Sir John Charles Dalrymple Hay (1821-1912) was a naval officer and politician. He joined the navy in 1834 as a 13 year old and served on numerous ships, including as captain of the HMS Victory. In 1866, he was promoted to rear admiral, the same year he was appointed junior naval lord in the Derby ministry. On 1 March 1870, Hay was placed on the list of officers to be retired under the reform introduced by the Liberal first lord, Hugh Childers. Though he protested this decision, it was upheld by the Prime Minister Benjamin Disraeli. As a politician, Hay sat as Conservative MP for Wakefield from 1862 to 1865 and for Stamford from 1866 to 1880.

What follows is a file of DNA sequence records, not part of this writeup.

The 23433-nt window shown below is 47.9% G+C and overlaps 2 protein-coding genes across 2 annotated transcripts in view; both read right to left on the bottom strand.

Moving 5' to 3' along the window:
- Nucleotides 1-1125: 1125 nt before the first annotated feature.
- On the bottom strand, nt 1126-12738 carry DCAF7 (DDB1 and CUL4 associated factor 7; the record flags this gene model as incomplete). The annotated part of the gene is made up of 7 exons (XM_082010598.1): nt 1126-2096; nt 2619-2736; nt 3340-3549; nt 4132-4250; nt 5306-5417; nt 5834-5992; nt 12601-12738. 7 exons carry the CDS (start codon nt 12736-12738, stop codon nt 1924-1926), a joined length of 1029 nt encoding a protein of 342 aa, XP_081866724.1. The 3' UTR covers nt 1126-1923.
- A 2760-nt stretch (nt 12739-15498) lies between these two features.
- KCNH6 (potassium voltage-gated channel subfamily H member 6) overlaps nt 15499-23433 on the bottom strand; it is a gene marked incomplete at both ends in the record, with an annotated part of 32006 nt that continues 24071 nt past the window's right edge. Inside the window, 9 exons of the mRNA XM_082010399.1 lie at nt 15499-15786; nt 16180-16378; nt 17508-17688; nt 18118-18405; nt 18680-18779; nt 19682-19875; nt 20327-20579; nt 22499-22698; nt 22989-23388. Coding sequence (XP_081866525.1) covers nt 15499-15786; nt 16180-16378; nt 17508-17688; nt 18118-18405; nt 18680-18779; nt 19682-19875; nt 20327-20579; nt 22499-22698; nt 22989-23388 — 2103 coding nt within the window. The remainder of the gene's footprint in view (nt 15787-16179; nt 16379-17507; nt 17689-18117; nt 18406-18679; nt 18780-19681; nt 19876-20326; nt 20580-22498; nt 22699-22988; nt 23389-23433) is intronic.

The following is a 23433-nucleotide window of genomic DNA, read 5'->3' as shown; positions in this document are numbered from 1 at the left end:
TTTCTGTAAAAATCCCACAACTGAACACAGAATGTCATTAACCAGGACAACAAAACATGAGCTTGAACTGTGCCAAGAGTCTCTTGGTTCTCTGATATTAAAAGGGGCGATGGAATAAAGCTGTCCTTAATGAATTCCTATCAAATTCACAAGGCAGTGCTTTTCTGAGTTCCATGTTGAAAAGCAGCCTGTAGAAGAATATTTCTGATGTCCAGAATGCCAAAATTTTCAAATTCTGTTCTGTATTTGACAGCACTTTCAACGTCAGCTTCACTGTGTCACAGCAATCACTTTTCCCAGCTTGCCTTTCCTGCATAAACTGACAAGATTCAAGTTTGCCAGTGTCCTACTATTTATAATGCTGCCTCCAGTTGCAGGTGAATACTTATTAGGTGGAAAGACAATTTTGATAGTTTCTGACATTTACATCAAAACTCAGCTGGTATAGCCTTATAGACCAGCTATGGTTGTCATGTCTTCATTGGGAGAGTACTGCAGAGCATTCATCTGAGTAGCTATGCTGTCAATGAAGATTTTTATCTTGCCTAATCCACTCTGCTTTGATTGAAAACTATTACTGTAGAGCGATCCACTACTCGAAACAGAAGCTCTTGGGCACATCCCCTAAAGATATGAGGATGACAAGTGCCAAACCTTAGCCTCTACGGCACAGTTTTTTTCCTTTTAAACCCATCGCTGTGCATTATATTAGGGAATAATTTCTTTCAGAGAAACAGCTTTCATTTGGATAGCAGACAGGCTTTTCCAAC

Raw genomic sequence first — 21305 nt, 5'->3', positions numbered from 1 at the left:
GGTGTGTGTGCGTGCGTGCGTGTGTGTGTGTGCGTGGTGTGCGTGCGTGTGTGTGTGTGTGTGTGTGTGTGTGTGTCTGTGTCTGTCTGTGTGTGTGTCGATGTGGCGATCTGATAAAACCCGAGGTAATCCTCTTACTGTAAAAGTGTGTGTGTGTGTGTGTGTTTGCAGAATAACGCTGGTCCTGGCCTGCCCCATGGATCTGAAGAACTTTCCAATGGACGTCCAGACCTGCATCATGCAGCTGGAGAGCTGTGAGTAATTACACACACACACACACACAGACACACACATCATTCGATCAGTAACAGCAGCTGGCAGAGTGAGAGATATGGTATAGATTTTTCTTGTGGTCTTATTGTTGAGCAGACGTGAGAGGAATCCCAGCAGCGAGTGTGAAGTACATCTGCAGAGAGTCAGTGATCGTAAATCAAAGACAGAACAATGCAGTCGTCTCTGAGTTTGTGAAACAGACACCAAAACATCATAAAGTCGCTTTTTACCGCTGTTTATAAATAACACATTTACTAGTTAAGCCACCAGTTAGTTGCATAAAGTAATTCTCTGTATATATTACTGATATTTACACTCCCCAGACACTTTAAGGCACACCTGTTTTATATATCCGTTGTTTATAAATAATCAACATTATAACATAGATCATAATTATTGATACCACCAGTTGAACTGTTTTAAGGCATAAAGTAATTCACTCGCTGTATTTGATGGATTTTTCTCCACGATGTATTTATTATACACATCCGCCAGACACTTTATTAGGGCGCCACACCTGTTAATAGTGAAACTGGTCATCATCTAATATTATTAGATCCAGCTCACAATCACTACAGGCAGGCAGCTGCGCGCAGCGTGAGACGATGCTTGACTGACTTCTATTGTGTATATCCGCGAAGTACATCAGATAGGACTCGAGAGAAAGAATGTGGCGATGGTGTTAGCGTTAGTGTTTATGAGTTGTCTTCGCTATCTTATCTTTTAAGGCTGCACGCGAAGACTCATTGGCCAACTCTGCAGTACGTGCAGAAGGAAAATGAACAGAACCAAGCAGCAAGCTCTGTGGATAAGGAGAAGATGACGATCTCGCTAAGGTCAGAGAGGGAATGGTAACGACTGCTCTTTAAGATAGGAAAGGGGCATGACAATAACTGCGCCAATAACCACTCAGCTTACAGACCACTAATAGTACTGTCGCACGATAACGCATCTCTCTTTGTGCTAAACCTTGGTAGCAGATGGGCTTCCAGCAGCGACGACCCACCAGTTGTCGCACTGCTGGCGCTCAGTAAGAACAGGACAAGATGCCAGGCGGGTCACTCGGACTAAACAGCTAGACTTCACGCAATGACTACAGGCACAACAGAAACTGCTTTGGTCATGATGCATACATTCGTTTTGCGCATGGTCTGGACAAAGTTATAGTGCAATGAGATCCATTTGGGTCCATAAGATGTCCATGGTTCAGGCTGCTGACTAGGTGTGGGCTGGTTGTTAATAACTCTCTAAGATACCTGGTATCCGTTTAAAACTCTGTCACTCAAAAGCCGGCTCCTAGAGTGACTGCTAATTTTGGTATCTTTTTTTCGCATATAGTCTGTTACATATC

“The elder son of a second baronet, coming of an old Scottish family, Sir John Hay was wisely sent into the Navy at thirteen, served with bravery and distinction in all parts of the world, and seemed destined to the most brilliant career and the highest kind of reputation that a British sailor need desire. But at forty he left sailorising to begin politics, and being brought into the House of Commons for Wakefield, he was received as a naval authority and soon made a Lord of the Admiralty. When his Party went out in 1868 he found himself without sufficient employment, and was so ill advised as to embark in commercial operations, in the belief that a poor gentleman might take part in such with safety as well as with profit. The result has been that although his honour has remained unquestioned, his judgment and information have been found in fault, and that he has been made to suffer much criticism and great losses, for which his only consolation can be the consciousness of the rectitude of this purposes. It was but last year he was made a Privy Councillor, and seemed certain to play an important part in the affairs of the country; and were this not the case it would be impossible not to feel sympathy and regret for the sailor who at his age of fifty-four is found to have been made so completely the dupe of designing persons. Sir John is a Vice-Admiral on the retired list.”